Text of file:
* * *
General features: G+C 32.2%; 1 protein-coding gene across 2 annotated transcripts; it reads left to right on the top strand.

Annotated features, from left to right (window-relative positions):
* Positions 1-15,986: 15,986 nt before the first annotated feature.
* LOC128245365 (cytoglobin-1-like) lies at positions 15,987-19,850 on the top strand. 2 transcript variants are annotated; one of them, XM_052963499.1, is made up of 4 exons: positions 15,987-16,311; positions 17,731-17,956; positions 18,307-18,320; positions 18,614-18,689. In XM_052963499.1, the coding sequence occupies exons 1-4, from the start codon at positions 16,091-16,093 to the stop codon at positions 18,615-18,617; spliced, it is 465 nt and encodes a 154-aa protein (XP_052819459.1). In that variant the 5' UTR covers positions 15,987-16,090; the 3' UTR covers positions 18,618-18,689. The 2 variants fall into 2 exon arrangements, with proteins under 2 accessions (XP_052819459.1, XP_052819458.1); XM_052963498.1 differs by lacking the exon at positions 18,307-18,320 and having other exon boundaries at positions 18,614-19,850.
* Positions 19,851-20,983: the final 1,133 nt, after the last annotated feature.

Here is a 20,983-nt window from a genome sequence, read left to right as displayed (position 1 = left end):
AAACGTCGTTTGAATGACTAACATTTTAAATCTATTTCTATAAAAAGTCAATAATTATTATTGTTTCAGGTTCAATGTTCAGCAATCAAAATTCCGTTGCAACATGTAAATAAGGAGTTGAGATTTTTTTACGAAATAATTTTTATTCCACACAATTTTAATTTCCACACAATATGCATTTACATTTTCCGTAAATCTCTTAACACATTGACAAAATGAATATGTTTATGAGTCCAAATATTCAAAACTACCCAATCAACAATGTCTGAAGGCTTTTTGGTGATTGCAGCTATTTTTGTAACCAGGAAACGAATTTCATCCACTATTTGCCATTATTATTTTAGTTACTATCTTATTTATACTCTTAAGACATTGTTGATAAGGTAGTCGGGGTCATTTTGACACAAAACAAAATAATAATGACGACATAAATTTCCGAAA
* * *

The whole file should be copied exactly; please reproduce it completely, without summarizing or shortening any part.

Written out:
General features: G+C 32.2%; 1 protein-coding gene across 2 annotated transcripts; it reads left to right on the top strand.

Annotated features, from left to right (window-relative positions):
* Positions 1-15,986: 15,986 nt before the first annotated feature.
* LOC128245365 (cytoglobin-1-like) lies at positions 15,987-19,850 on the top strand. 2 transcript variants are annotated; one of them, XM_052963499.1, is made up of 4 exons: positions 15,987-16,311; positions 17,731-17,956; positions 18,307-18,320; positions 18,614-18,689. In XM_052963499.1, the coding sequence occupies exons 1-4, from the start codon at positions 16,091-16,093 to the stop codon at positions 18,615-18,617; spliced, it is 465 nt and encodes a 154-aa protein (XP_052819459.1). In that variant the 5' UTR covers positions 15,987-16,090; the 3' UTR covers positions 18,618-18,689. The 2 variants fall into 2 exon arrangements, with proteins under 2 accessions (XP_052819459.1, XP_052819458.1); XM_052963498.1 differs by lacking the exon at positions 18,307-18,320 and having other exon boundaries at positions 18,614-19,850.
* Positions 19,851-20,983: the final 1,133 nt, after the last annotated feature.

Here is a 20,983-nt window from a genome sequence, read left to right as displayed (position 1 = left end):
AAACGTCGTTTGAATGACTAACATTTTAAATCTATTTCTATAAAAAGTCAATAATTATTATTGTTTCAGGTTCAATGTTCAGCAATCAAAATTCCGTTGCAACATGTAAATAAGGAGTTGAGATTTTTTTACGAAATAATTTTTATTCCACACAATTTTAATTTCCACACAATATGCATTTACATTTTCCGTAAATCTCTTAACACATTGACAAAATGAATATGTTTATGAGTCCAAATATTCAAAACTACCCAATCAACAATGTCTGAAGGCTTTTTGGTGATTGCAGCTATTTTTGTAACCAGGAAACGAATTTCATCCACTATTTGCCATTATTATTTTAGTTACTATCTTATTTATACTCTTAAGACATTGTTGATAAGGTAGTCGGGGTCATTTTGACACAAAACAAAATAATAATGACGACATAAATTTCCGAAA